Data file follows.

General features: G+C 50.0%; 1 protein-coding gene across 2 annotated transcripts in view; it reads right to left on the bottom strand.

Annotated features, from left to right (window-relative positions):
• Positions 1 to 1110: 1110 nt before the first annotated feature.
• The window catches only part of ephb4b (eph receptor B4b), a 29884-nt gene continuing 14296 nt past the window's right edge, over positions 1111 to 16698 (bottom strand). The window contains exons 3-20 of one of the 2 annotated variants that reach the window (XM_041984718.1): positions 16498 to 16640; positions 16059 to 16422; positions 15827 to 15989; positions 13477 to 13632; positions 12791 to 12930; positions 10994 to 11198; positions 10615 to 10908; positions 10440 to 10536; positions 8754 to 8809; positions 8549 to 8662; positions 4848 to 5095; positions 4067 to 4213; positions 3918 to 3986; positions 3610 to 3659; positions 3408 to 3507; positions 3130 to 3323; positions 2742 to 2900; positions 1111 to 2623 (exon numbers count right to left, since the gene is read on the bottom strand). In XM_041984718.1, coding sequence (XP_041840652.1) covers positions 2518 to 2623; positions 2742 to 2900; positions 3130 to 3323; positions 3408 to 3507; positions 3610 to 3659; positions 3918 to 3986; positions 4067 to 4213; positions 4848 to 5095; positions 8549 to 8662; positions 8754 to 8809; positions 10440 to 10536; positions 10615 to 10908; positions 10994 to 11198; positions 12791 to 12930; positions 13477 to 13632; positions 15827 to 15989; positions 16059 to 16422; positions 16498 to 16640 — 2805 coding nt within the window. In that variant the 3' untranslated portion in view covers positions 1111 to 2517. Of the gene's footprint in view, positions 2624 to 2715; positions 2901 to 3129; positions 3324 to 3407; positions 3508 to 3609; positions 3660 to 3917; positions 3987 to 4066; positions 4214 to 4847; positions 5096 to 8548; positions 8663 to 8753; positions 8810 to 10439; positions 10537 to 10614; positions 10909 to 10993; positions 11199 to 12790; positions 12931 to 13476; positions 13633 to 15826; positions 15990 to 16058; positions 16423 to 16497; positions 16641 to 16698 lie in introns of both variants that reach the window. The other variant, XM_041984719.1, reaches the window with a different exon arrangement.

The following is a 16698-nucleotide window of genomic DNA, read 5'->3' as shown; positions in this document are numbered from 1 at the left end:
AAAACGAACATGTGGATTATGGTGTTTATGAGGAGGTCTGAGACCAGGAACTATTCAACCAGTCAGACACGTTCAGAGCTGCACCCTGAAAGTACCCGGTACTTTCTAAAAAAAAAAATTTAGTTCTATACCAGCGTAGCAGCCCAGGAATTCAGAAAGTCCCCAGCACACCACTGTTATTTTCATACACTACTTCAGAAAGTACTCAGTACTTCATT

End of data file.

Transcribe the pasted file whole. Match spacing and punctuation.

General features: G+C 50.0%; 1 protein-coding gene across 2 annotated transcripts in view; it reads right to left on the bottom strand.

Annotated features, from left to right (window-relative positions):
• Positions 1 to 1110: 1110 nt before the first annotated feature.
• The window catches only part of ephb4b (eph receptor B4b), a 29884-nt gene continuing 14296 nt past the window's right edge, over positions 1111 to 16698 (bottom strand). The window contains exons 3-20 of one of the 2 annotated variants that reach the window (XM_041984718.1): positions 16498 to 16640; positions 16059 to 16422; positions 15827 to 15989; positions 13477 to 13632; positions 12791 to 12930; positions 10994 to 11198; positions 10615 to 10908; positions 10440 to 10536; positions 8754 to 8809; positions 8549 to 8662; positions 4848 to 5095; positions 4067 to 4213; positions 3918 to 3986; positions 3610 to 3659; positions 3408 to 3507; positions 3130 to 3323; positions 2742 to 2900; positions 1111 to 2623 (exon numbers count right to left, since the gene is read on the bottom strand). In XM_041984718.1, coding sequence (XP_041840652.1) covers positions 2518 to 2623; positions 2742 to 2900; positions 3130 to 3323; positions 3408 to 3507; positions 3610 to 3659; positions 3918 to 3986; positions 4067 to 4213; positions 4848 to 5095; positions 8549 to 8662; positions 8754 to 8809; positions 10440 to 10536; positions 10615 to 10908; positions 10994 to 11198; positions 12791 to 12930; positions 13477 to 13632; positions 15827 to 15989; positions 16059 to 16422; positions 16498 to 16640 — 2805 coding nt within the window. In that variant the 3' untranslated portion in view covers positions 1111 to 2517. Of the gene's footprint in view, positions 2624 to 2715; positions 2901 to 3129; positions 3324 to 3407; positions 3508 to 3609; positions 3660 to 3917; positions 3987 to 4066; positions 4214 to 4847; positions 5096 to 8548; positions 8663 to 8753; positions 8810 to 10439; positions 10537 to 10614; positions 10909 to 10993; positions 11199 to 12790; positions 12931 to 13476; positions 13633 to 15826; positions 15990 to 16058; positions 16423 to 16497; positions 16641 to 16698 lie in introns of both variants that reach the window. The other variant, XM_041984719.1, reaches the window with a different exon arrangement.

The following is a 16698-nucleotide window of genomic DNA, read 5'->3' as shown; positions in this document are numbered from 1 at the left end:
AAAACGAACATGTGGATTATGGTGTTTATGAGGAGGTCTGAGACCAGGAACTATTCAACCAGTCAGACACGTTCAGAGCTGCACCCTGAAAGTACCCGGTACTTTCTAAAAAAAAAAATTTAGTTCTATACCAGCGTAGCAGCCCAGGAATTCAGAAAGTCCCCAGCACACCACTGTTATTTTCATACACTACTTCAGAAAGTACTCAGTACTTCATT